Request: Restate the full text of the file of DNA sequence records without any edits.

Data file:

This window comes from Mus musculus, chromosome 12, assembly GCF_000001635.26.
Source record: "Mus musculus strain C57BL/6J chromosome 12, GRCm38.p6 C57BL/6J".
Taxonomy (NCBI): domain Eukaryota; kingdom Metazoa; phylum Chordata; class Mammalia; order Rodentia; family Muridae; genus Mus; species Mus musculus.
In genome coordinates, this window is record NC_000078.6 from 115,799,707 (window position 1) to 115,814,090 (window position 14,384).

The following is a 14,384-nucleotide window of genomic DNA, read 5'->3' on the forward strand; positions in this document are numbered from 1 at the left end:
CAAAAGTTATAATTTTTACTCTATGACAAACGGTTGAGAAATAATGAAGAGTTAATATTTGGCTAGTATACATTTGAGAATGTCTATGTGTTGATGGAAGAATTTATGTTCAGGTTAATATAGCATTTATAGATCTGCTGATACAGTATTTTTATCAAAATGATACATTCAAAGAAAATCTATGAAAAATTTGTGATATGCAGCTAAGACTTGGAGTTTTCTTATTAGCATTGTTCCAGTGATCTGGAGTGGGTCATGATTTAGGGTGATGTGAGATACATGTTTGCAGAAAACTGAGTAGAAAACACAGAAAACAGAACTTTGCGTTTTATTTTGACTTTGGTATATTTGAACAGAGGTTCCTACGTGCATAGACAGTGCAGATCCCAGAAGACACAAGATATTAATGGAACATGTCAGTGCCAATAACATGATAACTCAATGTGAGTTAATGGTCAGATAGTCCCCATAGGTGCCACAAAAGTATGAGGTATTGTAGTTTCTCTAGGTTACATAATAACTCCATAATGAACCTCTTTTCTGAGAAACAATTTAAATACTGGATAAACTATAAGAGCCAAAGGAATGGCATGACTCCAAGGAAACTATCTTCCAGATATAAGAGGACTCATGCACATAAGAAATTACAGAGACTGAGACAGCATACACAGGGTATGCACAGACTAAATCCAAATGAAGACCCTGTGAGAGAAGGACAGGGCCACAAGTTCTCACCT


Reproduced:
This window comes from Mus musculus, chromosome 12, assembly GCF_000001635.26.
Source record: "Mus musculus strain C57BL/6J chromosome 12, GRCm38.p6 C57BL/6J".
Taxonomy (NCBI): domain Eukaryota; kingdom Metazoa; phylum Chordata; class Mammalia; order Rodentia; family Muridae; genus Mus; species Mus musculus.
In genome coordinates, this window is record NC_000078.6 from 115,799,707 (window position 1) to 115,814,090 (window position 14,384).

The following is a 14,384-nucleotide window of genomic DNA, read 5'->3' on the forward strand; positions in this document are numbered from 1 at the left end:
CAAAAGTTATAATTTTTACTCTATGACAAACGGTTGAGAAATAATGAAGAGTTAATATTTGGCTAGTATACATTTGAGAATGTCTATGTGTTGATGGAAGAATTTATGTTCAGGTTAATATAGCATTTATAGATCTGCTGATACAGTATTTTTATCAAAATGATACATTCAAAGAAAATCTATGAAAAATTTGTGATATGCAGCTAAGACTTGGAGTTTTCTTATTAGCATTGTTCCAGTGATCTGGAGTGGGTCATGATTTAGGGTGATGTGAGATACATGTTTGCAGAAAACTGAGTAGAAAACACAGAAAACAGAACTTTGCGTTTTATTTTGACTTTGGTATATTTGAACAGAGGTTCCTACGTGCATAGACAGTGCAGATCCCAGAAGACACAAGATATTAATGGAACATGTCAGTGCCAATAACATGATAACTCAATGTGAGTTAATGGTCAGATAGTCCCCATAGGTGCCACAAAAGTATGAGGTATTGTAGTTTCTCTAGGTTACATAATAACTCCATAATGAACCTCTTTTCTGAGAAACAATTTAAATACTGGATAAACTATAAGAGCCAAAGGAATGGCATGACTCCAAGGAAACTATCTTCCAGATATAAGAGGACTCATGCACATAAGAAATTACAGAGACTGAGACAGCATACACAGGGTATGCACAGACTAAATCCAAATGAAGACCCTGTGAGAGAAGGACAGGGCCACAAGTTCTCACCT